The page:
Marking the moment: Rally Day returns to Smith


Staff Writer

Published: 02-24-2023 2:39 PM

NORTHAMPTON — Rally Day, one of Smith College’s oldest traditions, returned in full force on Thursday, the first time since February 2020 that it had been held fully in person.

The event is a celebration for the school’s graduating senior class, who wore their graduation regalia for the first time as well as decorative hats custom-designed for the event. Medals were also handed out to four former Smith College alumnae in recognition for their career accomplishments and social impact.

“Rally Day is a favorite of mine because it’s a moment for us to come together in celebration of the very best of Smith,” Smith College President Kathleen McCartney said in her introductory remarks at John M. Greene Hall, where the Rally Day ceremony took place. “Traditions matter. They are the things, the markers in the moments, that not only connect us to the past, but also help us to see who we can become.”

The four medals given out this year were to Kathleem Toomey, the commissioner of the Georgia Department of Public Health, who oversaw the state’s response to the COVID-19 pandemic; Tori Murden McClure, the first woman to row solo across the Atlantic Ocean and president of Spalding University in Louisville; Vanessa Daniel, founder of the Groundswell Action Fund, which funds women of color-led social justice organizations; and Shaharzad Akbar, a native of Afghanistan who advocates for human and women’s rights for her home country.

While Toomey was not available to accept her award in person, McClure and Daniel attended the event and Akbar spoke via a live video transmission.

Speaking in front of the gathered audience of class seniors, McClure told them that most of her greatest accomplishments had their origins during her time at Smith. It was there she began rowing, and her Smith connections first gave her the idea of being a university president, she said.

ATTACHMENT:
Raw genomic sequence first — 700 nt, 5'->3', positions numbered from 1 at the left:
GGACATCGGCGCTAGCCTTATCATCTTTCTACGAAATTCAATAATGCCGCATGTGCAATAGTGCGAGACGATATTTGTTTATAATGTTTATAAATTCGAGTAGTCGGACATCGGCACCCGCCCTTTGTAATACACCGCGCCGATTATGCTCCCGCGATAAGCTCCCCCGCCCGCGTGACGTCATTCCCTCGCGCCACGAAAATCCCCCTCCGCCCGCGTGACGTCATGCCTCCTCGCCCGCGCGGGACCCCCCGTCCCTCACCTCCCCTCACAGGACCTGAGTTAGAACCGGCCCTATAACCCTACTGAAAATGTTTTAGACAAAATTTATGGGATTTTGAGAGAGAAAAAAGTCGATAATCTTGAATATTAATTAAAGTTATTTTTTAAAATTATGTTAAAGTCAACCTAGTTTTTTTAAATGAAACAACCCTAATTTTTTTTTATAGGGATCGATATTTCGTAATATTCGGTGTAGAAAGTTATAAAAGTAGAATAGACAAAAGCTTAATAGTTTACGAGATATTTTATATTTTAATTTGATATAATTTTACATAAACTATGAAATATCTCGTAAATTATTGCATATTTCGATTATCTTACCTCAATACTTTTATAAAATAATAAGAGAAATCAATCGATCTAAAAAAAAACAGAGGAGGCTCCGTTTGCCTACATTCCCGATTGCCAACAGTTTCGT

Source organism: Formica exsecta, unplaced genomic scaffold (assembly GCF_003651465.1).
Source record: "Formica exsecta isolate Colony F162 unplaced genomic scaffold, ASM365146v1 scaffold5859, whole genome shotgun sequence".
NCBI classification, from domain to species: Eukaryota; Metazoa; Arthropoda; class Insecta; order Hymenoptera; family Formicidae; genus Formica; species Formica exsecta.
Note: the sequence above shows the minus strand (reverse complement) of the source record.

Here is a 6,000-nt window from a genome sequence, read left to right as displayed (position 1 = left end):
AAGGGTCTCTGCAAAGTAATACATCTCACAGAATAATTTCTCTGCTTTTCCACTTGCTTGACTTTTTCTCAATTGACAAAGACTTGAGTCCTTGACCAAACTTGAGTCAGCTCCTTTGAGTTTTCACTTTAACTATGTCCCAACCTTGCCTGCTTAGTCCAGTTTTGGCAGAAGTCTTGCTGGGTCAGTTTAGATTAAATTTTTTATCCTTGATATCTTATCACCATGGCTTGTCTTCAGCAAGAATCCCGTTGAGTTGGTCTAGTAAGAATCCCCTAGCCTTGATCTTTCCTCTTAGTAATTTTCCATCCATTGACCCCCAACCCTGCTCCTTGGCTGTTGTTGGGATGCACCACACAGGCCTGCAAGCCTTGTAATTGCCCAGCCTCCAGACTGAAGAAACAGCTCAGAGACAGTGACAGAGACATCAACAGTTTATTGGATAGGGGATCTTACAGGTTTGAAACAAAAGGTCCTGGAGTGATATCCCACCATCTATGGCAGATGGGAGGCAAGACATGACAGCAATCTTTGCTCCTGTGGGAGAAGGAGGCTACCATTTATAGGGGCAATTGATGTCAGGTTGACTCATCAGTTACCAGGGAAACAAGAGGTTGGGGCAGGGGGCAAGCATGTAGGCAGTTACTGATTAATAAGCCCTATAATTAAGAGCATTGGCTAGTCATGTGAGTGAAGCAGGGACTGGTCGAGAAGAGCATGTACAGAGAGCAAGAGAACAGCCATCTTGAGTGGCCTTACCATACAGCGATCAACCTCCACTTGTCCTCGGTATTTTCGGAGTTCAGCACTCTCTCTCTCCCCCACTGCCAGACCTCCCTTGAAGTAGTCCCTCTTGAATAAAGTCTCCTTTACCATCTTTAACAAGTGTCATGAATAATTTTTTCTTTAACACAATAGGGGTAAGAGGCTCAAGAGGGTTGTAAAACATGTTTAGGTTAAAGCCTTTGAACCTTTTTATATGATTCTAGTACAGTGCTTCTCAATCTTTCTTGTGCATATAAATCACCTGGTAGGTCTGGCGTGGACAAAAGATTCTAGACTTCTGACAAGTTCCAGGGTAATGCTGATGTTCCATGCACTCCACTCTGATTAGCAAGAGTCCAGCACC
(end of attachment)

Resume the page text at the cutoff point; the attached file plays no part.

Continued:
“The history of women on this planet is not written for Smith women,” she said. “The history of women on this planet is written by Smith women.”

Daniel recalled her first days at Smith, being intimidated by many of the other women in her class but encouraged by her professors to speak at a symposium. She eventually helped found a feminist campus club and traveled to Seattle to take part in protests against the World Trade Organization in 1999.

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“In a world that teaches girls and gender-nonconforming people from a young age to hide, to mute our voices, Smith consistently says, show up,” she said. “We have some work to do to realize democracy in this country and to save this planet.”

For Akbar, being at Smith first came with a culture shock from her origins in Afghanistan, but she soon felt a sense of community and allowed her for the first time in her life to grow and flourish.

“I found like-minded friends from across the world,” she said of her time at Smith. “I want to claim a similar space of freedom, reflection and growth for other women, to the extent I’ve had in my own career.”

Also attending the event was Sarah Willie-LeBreton, who will succeed McCartney as the 12th president of Smith following the end of the semester. Willie-LeBreton took the stage with McCartney, the two donning hats with “12” and “11” inscribed on them, respectively.

Following the medalists’ speeches, awards were handed out to Smith seniors judged to have designed the best hats in a variety of categories. The award winners this year were Aneliz Vargas, Clara Li, Jenna Stanley, Shastia Azulay and Haley-December Brown.

Alexander MacDougall can be reached at